Light. Actual, natural sunlight. No one on the expedition had ever actually seen the sun. Oh, they had learned all about it in science classes, even made little diagrams of the solar system with that big yellow orb at the center. But to see the sun… No human in 226 years had seen the sun.

The expedition staggered in the blinding light as they slowly worked through the rubble. John Mulligan and his team smiled at one another as their eyes adjusted to the daylight.

“Well, we’re finally here,” Sarah Laughlin, team chronicler, said as she gave John a light-hearted shove.

“First humans above ground in a couple centuries. It’s quite a historic moment,” John smiled back at her.

“Oh I know. I’m rolling as we speak,” she said, nodding to the camcorder in her right hand."

Eli Walker, one of the archaeologists on the team, walked up to Sarah and John, “You know, for total nuclear fallout, it doesn’t look too bad up here. The rubble looks like it’s thinning out.”

“Maybe this area didn’t get hit too hard,” John shrugged, “I’m sure it’s a lot worse where the front-line fighting happened.”

“Yeah, probably,” Eli replied.

The team walked in silence for a while, surveying the damage. Rather, they were surveying the lack of damage. At first, there had been lots of pointing and excitement, and the team had taken a lot of pictures. The longer they walked, though, the more things felt… wrong.

They rested for a few minutes in an abandoned building with a sign that read ‘PAYDAY LOANS.’ John was just about to call everyone to regroup when he heard a sound that was very out of place: footsteps. He cautiously approached the entrance to the building and put his hand on the door to open it.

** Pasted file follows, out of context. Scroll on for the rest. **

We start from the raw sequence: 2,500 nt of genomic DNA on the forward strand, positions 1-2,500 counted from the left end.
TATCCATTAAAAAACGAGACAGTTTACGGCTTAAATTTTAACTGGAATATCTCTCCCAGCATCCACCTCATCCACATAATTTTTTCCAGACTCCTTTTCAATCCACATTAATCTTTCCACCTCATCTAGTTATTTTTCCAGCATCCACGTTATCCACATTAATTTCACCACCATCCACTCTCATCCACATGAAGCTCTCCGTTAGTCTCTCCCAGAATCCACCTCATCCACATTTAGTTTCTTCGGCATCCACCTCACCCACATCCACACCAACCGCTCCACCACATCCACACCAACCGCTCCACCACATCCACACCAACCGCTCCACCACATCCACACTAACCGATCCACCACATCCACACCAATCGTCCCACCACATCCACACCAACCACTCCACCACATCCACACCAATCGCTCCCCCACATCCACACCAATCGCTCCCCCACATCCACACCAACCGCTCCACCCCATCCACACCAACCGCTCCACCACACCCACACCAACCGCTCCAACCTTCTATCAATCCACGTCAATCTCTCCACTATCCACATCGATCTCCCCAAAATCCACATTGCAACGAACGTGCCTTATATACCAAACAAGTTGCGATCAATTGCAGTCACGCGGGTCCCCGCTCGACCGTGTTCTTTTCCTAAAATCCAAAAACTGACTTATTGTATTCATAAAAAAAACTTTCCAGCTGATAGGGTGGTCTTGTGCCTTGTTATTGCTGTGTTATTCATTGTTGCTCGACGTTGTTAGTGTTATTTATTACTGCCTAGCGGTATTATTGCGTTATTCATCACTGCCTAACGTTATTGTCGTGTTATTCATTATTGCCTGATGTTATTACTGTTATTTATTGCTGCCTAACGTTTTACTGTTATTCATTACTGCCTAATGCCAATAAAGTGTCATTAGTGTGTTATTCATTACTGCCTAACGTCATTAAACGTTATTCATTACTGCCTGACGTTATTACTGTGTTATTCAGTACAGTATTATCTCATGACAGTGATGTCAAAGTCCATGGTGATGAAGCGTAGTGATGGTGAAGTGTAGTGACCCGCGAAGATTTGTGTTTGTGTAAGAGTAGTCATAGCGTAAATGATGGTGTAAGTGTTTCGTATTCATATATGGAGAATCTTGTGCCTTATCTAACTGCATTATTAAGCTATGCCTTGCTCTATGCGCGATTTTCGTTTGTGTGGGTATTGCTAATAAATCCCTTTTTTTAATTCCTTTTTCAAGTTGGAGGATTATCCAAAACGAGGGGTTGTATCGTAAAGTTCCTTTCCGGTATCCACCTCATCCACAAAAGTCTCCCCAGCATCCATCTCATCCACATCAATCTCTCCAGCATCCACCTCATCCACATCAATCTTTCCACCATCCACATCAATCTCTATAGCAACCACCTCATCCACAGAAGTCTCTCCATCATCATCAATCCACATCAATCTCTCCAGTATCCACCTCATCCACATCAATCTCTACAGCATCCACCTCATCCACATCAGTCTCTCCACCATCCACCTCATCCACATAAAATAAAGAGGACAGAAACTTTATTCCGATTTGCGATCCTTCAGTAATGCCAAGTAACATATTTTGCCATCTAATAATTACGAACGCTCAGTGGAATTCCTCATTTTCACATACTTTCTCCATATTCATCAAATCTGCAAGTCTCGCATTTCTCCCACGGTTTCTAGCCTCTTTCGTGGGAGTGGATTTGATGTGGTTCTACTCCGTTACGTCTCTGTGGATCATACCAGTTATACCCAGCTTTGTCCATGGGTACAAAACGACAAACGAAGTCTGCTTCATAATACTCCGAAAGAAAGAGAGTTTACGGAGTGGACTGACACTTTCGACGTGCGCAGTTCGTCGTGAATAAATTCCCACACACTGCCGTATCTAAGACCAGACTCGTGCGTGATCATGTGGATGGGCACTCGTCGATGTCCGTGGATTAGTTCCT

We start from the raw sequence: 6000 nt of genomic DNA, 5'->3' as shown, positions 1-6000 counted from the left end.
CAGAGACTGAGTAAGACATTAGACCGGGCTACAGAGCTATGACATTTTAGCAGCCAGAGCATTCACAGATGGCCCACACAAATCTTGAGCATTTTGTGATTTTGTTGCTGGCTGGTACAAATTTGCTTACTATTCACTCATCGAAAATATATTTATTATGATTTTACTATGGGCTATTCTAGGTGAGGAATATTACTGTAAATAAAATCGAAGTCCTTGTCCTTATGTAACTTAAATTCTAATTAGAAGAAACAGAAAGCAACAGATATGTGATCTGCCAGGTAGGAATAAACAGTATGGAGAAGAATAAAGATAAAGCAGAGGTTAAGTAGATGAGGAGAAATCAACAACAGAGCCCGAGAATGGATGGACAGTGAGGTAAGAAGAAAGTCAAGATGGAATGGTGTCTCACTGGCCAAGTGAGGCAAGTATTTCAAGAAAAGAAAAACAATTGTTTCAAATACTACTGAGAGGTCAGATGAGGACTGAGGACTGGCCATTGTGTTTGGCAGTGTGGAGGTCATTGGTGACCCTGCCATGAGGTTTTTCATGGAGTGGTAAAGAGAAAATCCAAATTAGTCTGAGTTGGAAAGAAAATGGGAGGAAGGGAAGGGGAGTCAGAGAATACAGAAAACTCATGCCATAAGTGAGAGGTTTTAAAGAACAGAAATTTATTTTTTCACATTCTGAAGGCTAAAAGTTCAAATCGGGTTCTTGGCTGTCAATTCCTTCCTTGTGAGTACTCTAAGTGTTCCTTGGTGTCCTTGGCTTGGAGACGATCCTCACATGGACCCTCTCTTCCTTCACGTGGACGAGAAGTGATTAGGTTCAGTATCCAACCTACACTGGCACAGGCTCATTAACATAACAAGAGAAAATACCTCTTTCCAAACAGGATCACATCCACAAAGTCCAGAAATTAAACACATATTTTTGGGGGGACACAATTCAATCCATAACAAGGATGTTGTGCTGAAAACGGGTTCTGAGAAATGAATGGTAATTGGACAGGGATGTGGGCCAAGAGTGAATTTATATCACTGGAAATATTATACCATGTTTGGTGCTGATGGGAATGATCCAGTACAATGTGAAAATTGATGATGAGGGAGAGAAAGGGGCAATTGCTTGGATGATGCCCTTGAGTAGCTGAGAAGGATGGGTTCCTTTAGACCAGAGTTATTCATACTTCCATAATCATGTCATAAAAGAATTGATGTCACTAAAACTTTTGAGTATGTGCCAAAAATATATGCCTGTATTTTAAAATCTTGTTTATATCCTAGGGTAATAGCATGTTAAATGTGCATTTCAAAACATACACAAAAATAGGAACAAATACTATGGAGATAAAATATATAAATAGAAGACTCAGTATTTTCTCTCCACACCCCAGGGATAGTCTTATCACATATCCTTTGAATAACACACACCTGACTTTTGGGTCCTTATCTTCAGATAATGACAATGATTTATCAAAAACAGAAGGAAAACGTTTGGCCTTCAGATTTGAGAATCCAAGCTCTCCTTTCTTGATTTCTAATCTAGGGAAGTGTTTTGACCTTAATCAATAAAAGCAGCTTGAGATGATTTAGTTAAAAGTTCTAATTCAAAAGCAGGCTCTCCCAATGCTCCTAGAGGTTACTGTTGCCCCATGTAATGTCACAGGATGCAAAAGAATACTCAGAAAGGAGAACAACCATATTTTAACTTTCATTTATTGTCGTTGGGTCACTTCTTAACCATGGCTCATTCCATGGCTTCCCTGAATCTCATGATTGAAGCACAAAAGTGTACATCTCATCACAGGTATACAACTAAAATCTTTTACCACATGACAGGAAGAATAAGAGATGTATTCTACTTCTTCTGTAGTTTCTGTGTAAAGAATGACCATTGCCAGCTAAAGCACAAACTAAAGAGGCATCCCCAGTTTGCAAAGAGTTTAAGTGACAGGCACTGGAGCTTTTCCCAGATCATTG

“Freeze! Put your hands in the air!” a man in black combat armor yelled, pointing an assault rifle at John.

A man. Not a man from the vault. A man they had never met. They had been told there was only one vault and that radiation had killed off the surface population.

“I’m not going to tell you again. Put your hands in the air!” the soldier ordered.

“Yeah, yeah, whatever you say,” John stammered as he raised his hands. The rest of the team was being led at gunpoint into the front room. They all had the same panicked look on their faces.

“How did you get in here?” the soldier John had met asked angrily.

“I, I, uh, we didn’t get in anywhere. We’re a scouting team from the vault!” John answered, sweat dripping down his nose.

The soldier pressed the butt of his rifle to John’s back and asked again, “Vault? What vault? This is a military training zone. No civilians! How. Did you. Get in here?”

Sarah spoke up this time, “We come from the vault located ten miles southwest of here. The vault that protected our ancestors from the Last World War in 2023,” the soldiers looked at each other, puzzled, so Sarah continued, “You know, the nuclear bombs fell? A lottery chose who got to take shelter in the vault?”

One of the soldiers sighed and took what looked like a communicator off his belt.

“This is Corporal Tennenbaum, authorization code Bravo Tango Sierra One Nine Nine,” he said into the communicator.

“Go ahead, Corporal, what’s the situation?” a female voice responded.

“Yeah it looks like we have a 987 here.”

“Come again, Corporal? It sounded like you said 987.”

“That is correct, a 987. The box has been opened. I repeat the box had been opened.”

Eli stood up, prompting a soldier to push him backward with her rifle.

“Excuse me, but what’s going on here? We’re basically refugees from the war. We deserve to know what happened after the vault sealed,” he demanded.

Commander Tennenbaum shook his head, “There was no war.”